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This is the blog of Ian Rosales Casocot. Filipino writer. Sometime academic. Former backpacker. Twink bait. Hamster lover.

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Wednesday, May 06, 2020

entry arrow7:01 AM | The Film Meme No. 12

[12th of 100]. The second film from this popular trilogy spoke most to me. And why not? It is a golden hour stroll through the lovely byways of Paris while the two protagonists trip through the trilogy's signature conversation fest, talking about books, art, philosophy, love, life, recriminations, memory, longing. I'm of an age that is well within the neighborhood of Celine's and Jesse's ages, and I've always thought of these films as corollaries to my own life, mirroring my own generation's hopes and frustrations, and of course the kind of love we try to pursue. When they were in Vienna, I was also young and naive and exuberant with my own unfettered youth, thinking of the future as this grand adventure without a map that feels so exciting and endless. [That's the only explanation I can muster why two people in love would not even bother getting each other's last names and contact information before their leavetaking, tossing it all to fate and the future.] When they were in Pylos, Greece, they were no longer so young, and the harsh realities of a lived-in life together have taken their toll on the romance of so long ago. And while I felt their disappointments and recriminations, for the first time in my own relationship with this trilogy, I felt a little distance: unlike them, I am not married, and have no idea what it means to have a relationship when you occupy the same domestic space, with children. When they were in Paris then is my most emotional link to these films: it is a film of the quarter-life years, when youth is at its last bloom, and we have been tempered by life but are still hopeful enough to embark on another grand adventure, even love with the one that got away. The second film strips down the braggadocio of youth in the first film, and without yet the stewing bitterness of the third. If this series was a dance, this film is the glorious ballerina on pointe, reaching out to the lights, standing on tiptoes -- beautifully, precariously. What's the film?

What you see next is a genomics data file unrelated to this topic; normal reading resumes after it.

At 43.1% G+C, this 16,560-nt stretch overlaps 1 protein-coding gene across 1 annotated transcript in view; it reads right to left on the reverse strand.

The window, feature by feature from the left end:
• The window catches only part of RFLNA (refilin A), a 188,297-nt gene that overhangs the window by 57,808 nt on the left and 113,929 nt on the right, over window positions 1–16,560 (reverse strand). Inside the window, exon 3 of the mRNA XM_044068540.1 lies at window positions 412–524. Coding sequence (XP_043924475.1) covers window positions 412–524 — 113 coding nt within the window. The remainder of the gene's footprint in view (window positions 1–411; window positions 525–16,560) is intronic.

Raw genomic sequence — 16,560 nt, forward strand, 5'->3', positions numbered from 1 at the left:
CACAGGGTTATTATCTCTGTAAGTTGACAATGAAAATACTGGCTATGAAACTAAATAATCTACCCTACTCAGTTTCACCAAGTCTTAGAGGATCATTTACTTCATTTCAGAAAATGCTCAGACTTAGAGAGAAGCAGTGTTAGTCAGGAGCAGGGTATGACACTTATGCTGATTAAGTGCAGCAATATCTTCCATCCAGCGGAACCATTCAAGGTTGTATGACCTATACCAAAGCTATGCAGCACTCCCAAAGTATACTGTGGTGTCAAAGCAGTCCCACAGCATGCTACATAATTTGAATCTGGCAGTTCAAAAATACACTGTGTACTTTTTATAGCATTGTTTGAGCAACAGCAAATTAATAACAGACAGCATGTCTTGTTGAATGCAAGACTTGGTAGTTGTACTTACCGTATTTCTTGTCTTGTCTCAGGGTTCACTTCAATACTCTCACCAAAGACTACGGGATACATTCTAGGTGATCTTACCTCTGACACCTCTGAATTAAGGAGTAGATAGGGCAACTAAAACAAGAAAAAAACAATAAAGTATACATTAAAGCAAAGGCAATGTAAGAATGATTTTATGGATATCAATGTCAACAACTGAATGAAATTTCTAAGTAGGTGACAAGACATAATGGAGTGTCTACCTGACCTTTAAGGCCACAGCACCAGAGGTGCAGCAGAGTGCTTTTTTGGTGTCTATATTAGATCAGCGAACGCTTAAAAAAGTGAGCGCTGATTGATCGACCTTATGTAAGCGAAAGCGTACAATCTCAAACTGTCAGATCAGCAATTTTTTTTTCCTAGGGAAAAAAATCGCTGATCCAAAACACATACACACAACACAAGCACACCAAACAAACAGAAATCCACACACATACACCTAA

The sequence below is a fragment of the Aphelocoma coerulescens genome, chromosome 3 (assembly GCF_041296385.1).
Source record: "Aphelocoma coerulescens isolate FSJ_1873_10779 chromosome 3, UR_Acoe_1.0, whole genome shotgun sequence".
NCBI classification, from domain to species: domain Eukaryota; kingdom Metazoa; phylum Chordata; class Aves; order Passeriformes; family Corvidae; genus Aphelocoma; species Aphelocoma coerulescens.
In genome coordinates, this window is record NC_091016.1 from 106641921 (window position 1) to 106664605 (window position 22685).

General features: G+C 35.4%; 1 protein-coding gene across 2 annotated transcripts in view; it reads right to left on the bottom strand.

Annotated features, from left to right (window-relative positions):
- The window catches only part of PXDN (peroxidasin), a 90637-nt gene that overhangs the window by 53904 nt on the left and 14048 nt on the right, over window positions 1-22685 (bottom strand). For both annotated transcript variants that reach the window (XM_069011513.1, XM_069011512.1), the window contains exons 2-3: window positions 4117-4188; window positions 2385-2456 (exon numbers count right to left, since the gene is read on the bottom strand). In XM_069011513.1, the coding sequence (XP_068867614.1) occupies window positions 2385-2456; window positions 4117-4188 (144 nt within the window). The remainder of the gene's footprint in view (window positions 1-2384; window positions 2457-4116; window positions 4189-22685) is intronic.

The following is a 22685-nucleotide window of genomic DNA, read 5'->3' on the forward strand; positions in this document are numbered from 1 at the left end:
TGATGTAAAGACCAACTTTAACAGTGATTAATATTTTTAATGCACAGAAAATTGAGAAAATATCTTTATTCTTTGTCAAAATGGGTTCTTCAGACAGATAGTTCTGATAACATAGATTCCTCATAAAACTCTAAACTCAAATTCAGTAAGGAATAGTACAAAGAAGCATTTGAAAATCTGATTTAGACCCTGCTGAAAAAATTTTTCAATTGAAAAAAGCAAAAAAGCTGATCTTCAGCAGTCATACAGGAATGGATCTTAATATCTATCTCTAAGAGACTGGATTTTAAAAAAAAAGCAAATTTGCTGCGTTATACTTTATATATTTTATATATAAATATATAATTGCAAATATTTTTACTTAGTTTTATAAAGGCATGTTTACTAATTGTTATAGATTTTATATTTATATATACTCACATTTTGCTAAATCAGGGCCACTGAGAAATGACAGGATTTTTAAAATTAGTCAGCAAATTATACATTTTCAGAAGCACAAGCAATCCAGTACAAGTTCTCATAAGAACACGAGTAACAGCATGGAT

For the introduction to this meme, read here.

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